Organics: These are food particles, and most of them big enough to see. They can be apples, pellets, nori, baby brine shrimp, flakes, peanut butter, poop, mucus, leaves, twigs, fish eggs, and other types of detritus, all of which are eaten/consumed by some type of organism. Organics are usually very visible when concentrated, and only after the organics get digested by a long chain of animals and bacteria do organics become invisible inorganics (this is called remineralisation, because they are now basic minerals once again). Organic food particles (which include waste) can be large, small, or dissolved, and if dissolved in water then the water may be cloudy or clear. For example, if you take mucus and blend it in water, the resulting dissolved organics would be invisible. Natural reefs are very highly loaded with organics, especially at night (sometimes a night diver cannot see his own hand because of the camera light reflecting off of the mass of particles). Lakes even more so, so much that sometimes you cannot see more than a meter underwater in full daylight. Aquarium keepers however tend to want ultra clear water, where all the natural food particles are removed from the water.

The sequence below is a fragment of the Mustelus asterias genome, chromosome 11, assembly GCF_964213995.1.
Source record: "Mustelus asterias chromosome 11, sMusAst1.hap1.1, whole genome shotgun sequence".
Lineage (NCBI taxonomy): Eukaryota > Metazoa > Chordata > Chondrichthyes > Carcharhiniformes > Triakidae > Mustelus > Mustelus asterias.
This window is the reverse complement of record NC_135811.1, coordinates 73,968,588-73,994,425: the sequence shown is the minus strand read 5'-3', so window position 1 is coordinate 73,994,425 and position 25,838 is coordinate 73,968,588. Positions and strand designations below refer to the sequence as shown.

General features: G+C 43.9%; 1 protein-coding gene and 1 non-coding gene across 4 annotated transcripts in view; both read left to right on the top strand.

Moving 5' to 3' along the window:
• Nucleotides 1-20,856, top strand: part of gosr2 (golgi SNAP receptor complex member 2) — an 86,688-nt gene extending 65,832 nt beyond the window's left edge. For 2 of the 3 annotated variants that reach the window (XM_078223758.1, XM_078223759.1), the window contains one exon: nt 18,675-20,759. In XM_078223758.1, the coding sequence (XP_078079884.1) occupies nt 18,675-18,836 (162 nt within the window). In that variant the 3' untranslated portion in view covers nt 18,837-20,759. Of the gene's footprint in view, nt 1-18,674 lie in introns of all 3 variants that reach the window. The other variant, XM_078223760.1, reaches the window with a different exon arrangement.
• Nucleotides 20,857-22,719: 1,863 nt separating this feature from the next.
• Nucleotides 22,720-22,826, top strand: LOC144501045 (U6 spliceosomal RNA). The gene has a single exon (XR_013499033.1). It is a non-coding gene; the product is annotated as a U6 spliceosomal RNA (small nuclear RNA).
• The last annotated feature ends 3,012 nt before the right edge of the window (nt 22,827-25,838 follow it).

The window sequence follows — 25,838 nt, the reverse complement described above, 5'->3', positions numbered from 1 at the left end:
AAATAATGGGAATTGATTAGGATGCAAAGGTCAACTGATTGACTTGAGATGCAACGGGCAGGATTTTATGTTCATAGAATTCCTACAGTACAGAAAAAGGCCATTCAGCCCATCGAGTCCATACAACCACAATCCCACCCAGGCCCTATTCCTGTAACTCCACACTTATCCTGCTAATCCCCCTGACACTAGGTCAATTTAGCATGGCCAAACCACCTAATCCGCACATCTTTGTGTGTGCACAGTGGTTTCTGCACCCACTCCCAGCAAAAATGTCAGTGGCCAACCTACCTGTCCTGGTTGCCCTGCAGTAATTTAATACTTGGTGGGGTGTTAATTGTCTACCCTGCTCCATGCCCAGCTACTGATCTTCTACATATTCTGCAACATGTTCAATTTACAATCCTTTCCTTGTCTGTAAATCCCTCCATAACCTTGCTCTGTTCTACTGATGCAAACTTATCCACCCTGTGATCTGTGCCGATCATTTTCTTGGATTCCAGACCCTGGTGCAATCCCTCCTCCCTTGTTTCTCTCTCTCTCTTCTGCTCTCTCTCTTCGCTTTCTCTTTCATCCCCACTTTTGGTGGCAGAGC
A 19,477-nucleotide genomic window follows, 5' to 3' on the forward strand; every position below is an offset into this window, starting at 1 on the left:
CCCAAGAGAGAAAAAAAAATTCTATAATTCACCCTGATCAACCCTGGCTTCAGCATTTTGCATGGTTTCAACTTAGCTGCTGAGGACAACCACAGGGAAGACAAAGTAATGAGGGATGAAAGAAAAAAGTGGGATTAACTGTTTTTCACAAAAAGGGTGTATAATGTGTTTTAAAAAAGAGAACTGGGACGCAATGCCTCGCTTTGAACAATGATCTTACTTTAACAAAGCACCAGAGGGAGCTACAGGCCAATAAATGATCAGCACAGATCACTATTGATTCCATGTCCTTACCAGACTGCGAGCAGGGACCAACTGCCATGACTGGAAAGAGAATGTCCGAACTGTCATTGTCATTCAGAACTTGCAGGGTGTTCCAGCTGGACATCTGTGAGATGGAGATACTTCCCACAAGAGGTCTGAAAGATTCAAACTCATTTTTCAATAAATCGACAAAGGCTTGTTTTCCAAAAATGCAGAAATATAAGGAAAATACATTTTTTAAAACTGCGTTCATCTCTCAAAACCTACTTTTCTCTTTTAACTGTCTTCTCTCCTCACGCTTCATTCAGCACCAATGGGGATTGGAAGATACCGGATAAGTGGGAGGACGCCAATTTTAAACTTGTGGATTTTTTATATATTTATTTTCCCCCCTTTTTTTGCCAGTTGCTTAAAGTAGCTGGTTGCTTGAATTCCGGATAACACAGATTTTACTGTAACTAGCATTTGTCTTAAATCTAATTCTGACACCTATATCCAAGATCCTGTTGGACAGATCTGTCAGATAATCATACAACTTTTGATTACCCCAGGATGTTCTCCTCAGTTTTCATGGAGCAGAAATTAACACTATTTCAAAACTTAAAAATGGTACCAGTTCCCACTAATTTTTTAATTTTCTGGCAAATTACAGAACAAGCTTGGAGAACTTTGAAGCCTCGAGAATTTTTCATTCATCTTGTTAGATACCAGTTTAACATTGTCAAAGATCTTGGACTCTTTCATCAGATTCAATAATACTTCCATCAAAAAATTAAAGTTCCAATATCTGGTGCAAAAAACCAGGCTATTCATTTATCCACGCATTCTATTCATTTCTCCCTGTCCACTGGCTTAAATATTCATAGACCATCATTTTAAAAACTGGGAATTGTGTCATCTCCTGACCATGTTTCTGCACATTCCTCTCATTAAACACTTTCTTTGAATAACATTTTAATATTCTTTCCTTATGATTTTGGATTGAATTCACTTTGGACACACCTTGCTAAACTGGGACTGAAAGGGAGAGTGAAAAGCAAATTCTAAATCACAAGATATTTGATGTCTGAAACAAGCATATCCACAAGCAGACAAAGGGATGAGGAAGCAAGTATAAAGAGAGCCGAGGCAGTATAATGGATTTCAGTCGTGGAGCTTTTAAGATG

Algal Structure: The structure of algal cells make the algae thick or thin; solid or soft. The thinner the algae is, the more surface area it has, just like small particles of sand have more surface area than larger pebbles do. This increased surface area has more contact with water around it and thus can pull in nutrients faster. And the softer the algae is, the less structural cellulose-like material (like celery) it has. Hard structural cells, like celery, are great for holding a shape but bad for photosynthesis because there are less photosynthetic cells like there are in a leaf; so harder/stiffer algae absorb nutrients slower. Therefore for faster nutrient absorption, you want thin and soft algae.

Chaeto: Has a firm structure that holds it's shape, and is about 1 mm in thickness. Nutrient absorption is slow.

Green Hair: Has a soft structure that does not hold its shape, and is about 0.1 mm in thickness. Nutrient absorption is fast.

Slime: A different category altogether.